Bertolt viewer could forget about their lives for a

 

Bertolt Brecht was a famous playwright, poet, and
practitioner. Brecht’s early work was inspired by social issues which turned
into political poetry and plays; Brecht implemented many theories and
techniques into his work. Brecht’s work was heavily influenced by Karl Marx’s
theories of socialism as well as Chinese theatre. In this report, I will
discuss whether I feel Brecht’s methods disagree with the statement; and
exploring how he employs techniques to convey social and political messages
effectively through his work.

The statement is questioning whether a performer’s technical
ability can be seen to reduce the freedom to portray certain emotions and
messages; freedom of expression can be defined as ‘the power or right to
express one’s opinion without censorship, restraint, or legal penalty’. I feel
as though Brecht’s methods disagree with the statement, due to the fact that he
uses techniques to convey social and political messages. He does not convey
these messages personally but employs actors to illustrate his didactic
statements. Brecht uses a range of techniques which are used to deliver these
messages, the purpose is to inject an idea into the mind of the audience,
forcing them to think. Brecht was committed to Marxist theories; these are
about social justice. Brecht questioned money, power, and status; how this
affects workers and the structures of society. Brecht had techniques but they
were performed with a purpose for precision. Theatre was used as a form as
escapism, somewhere where the viewer could forget about their lives for a while
– Brecht hated this idea, he thought that it was a waste of an audience’s time,
he wanted people to question and challenge what was going on. His theory was to
make the audience connect to the situation but does not want them to get
emotionally attached. I believe that it is this that makes Brecht and an
excellent example of a practitioner who is able to harness techniques as an
effective method for freedom of speech and expression.

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Brecht created a new form of theatre, called epic theatre,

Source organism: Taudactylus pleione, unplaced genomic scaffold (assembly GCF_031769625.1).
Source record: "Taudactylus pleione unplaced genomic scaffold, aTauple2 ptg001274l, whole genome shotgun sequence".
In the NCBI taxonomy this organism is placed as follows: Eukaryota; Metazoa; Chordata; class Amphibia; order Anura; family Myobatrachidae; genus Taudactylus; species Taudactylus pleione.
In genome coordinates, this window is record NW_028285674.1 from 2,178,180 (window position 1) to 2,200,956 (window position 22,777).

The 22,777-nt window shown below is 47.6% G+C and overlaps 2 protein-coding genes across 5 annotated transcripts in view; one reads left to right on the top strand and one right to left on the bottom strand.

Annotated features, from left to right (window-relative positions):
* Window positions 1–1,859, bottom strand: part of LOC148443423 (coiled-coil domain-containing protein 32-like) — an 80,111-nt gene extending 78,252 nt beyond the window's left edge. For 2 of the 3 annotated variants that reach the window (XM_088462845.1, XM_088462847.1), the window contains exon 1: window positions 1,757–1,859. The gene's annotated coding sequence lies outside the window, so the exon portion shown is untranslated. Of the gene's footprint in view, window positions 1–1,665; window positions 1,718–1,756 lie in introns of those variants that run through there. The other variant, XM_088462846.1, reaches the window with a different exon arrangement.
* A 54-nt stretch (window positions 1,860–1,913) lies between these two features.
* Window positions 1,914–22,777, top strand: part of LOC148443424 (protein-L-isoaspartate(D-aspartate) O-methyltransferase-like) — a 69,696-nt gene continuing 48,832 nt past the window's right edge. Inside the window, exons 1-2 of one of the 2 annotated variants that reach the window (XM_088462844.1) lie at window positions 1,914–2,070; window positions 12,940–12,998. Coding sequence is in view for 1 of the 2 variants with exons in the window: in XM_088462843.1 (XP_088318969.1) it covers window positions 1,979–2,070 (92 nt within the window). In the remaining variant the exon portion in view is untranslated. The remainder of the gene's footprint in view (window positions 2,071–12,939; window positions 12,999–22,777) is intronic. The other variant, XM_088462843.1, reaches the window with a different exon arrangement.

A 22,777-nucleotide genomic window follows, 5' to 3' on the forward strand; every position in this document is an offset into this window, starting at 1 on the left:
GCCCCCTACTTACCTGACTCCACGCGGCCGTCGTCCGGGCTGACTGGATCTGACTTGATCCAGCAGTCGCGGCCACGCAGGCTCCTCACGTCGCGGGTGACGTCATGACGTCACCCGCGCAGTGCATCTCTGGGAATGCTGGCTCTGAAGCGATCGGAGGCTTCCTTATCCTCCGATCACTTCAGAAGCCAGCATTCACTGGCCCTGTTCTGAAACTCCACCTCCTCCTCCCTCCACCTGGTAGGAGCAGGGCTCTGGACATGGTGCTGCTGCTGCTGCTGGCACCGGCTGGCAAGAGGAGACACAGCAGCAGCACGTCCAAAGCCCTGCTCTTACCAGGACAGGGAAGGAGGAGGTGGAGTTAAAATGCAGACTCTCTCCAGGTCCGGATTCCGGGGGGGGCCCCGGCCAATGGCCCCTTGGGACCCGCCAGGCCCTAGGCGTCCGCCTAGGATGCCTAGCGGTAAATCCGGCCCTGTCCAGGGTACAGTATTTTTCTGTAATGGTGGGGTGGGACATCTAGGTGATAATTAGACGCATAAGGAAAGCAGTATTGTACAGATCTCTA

it was designed to make the audience question what they were watching. Epic
theatre involved many different theatre practitioners who responded to the
political issues of the time; epic theatre originated from the base of three
very different styles of theatre, melodrama, naturalism, and realism. Brecht
created a technique called the Verfremdungseffekt effect (v-Effect). The
V-effect was used to direct the audience’s attention to something new; by
interrupting the rhythm of the scene, this way the audience stops getting
attached to the situation and emotions. In order to break the audience’s
attention, they would use techniques such as placards, singing speech and
breaking the 4th wall. Brecht wanted his audience to be ‘consciously critical
observers’, partaking in the theatre experience on more than just an empathetic
level. Brecht wanted the actors to only portray the storyline and not get
emotionally attracted to the character, this is the complete opposite to Stanislavski’s
purpose. Konstantin Stanislavski was another practitioner in Brecht’s time, his
methods and techniques opposed Brecht’s. Stanislavski believed in naturalism,
this meant that the actor would have to prepare themselves as if they were the
real person, this is called method acting; both Brecht and Stanislavski wanted
to take a different approach, they wanted the challenge the existing systems
within the theatre.

Brecht created a technique called ‘Spass’. Brecht had an
idea that comedy could be a good way to deliver the message as it would keep
the audience engaged while later on forcing them to think more in-depth about
the issues. Spass was also used to break the tension in particular scene, he
wanted to prevent the build-up of tension on characters as it could add to